The number of electric vehicles on the road worldwide doubled to 2 million in 2016, fueling a boom in a market that barely existed 10 years ago, according to a report Wednesday from the International Energy Agency (IEA).
New registrations of electric cars climbed by 750,000 in 2016 worldwide, led by China, which accounted for 40% of the electric cars sold in the world. China registered 336,000 new electric cars in 2016.
Norway far and away has the largest share of electric cars of any country, accounting for 29% of its domestic market. The Netherlands was next with 6.4%, followed by Sweden at 3.4%. China, France and the United Kingdom all have electric-car market shares of almost 1.5%.
Electric-car registrations in the United States rebounded to 160,000 units in 2016 after a slight drop the prior year. The U.S. electric-car market is just under 1%.
Until 2015, the United States accounted for the largest portion of the global electric car inventory. In 2016, China became the country with the largest electric car stock.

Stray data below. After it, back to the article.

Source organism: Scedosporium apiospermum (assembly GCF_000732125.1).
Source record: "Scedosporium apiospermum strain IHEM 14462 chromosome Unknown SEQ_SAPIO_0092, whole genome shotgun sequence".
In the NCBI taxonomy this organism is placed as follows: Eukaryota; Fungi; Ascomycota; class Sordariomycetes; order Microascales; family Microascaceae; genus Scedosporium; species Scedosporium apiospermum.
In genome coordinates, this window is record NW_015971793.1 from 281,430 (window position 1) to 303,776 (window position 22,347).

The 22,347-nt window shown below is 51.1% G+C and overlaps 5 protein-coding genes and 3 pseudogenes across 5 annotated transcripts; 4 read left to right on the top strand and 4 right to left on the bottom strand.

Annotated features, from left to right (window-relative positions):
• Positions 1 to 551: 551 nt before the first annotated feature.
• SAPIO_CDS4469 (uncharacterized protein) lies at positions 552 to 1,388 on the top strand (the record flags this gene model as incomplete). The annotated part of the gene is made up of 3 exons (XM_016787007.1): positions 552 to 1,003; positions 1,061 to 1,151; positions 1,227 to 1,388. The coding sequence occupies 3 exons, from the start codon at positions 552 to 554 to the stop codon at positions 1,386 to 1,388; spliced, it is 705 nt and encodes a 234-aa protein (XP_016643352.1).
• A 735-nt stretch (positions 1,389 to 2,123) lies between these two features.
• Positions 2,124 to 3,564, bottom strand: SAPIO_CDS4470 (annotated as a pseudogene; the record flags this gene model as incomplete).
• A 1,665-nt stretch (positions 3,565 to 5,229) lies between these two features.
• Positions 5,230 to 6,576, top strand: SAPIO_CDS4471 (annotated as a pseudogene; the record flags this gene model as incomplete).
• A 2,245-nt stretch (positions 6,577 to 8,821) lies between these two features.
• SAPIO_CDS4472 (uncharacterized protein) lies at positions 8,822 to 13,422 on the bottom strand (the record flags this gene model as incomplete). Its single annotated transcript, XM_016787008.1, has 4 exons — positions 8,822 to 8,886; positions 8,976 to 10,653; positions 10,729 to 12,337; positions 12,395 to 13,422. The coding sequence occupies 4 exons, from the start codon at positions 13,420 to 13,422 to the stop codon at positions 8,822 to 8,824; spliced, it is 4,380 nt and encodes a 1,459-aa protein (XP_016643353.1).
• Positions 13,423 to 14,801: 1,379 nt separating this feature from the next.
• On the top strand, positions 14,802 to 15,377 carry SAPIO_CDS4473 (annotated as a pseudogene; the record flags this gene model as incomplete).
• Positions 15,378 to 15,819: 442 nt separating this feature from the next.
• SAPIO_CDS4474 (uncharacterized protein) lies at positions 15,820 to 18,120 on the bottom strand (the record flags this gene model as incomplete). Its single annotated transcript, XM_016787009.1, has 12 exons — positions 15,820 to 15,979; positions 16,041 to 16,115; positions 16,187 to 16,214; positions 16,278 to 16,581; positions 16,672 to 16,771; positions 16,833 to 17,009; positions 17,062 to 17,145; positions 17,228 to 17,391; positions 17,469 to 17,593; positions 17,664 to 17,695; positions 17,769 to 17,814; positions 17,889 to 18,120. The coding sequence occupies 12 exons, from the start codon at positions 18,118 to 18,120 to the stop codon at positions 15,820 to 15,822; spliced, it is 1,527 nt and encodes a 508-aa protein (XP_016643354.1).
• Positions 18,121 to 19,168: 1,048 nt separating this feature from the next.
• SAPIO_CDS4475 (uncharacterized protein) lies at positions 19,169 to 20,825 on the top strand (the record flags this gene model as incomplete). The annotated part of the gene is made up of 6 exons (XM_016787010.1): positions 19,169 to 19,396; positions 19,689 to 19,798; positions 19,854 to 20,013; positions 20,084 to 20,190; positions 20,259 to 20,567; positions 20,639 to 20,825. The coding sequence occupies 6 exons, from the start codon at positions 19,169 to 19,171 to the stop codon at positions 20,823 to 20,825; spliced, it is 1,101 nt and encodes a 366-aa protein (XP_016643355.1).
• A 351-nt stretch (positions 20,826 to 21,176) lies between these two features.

Major car makers have made recent announcements about electric car roll-outs. Volkswagen, trying to rebound from its emissions scandal, plans to introduce four affordable electric vehicles as part of a goal to sell more than 2 million battery-powered vehicles a year by 2025. Mercedes-Benz is fast-tracking the introduction of 10 electric vehicles by three years to 2022. Tesla Inc. (NASDAQ: TSLA) intends to sell at least a million electric cars by 2020.
A multi-government campaign titled the Electric Vehicle Initiative on Thursday is setting a goal for 30% market share for battery power cars, buses, trucks and vans by 2030, according to IEA. The 10 governments in the initiative include China, France, Germany, the United Kingdom and United States.
The IEA said in its report that the rise in the electric-car market “is largely influenced by the policy environment.”
Some cities have provided incentives to mainstream electric-car use, such as installing charging points. Utrecht in the Netherlands offers a 500 euro subsidy per private charging point. Beijing has placed a ceiling on the fee that needs to be paid to use public charging electricity infrastructure.
Vancouver is modifying its building code to require that each new, single-family dwelling is capable of supporting charging infrastructure, and that 20% of the parking stalls in multifamily buildings have wire conduits for accommodating electric-car outlets, the first North American city to require such connectivity
An ordinance in San Francisco also includes provisions to facilitate electric car charging in buildings.
Electric cars still outnumber public charging stations by more than six to one, meaning that most drivers rely primarily on private charging stations.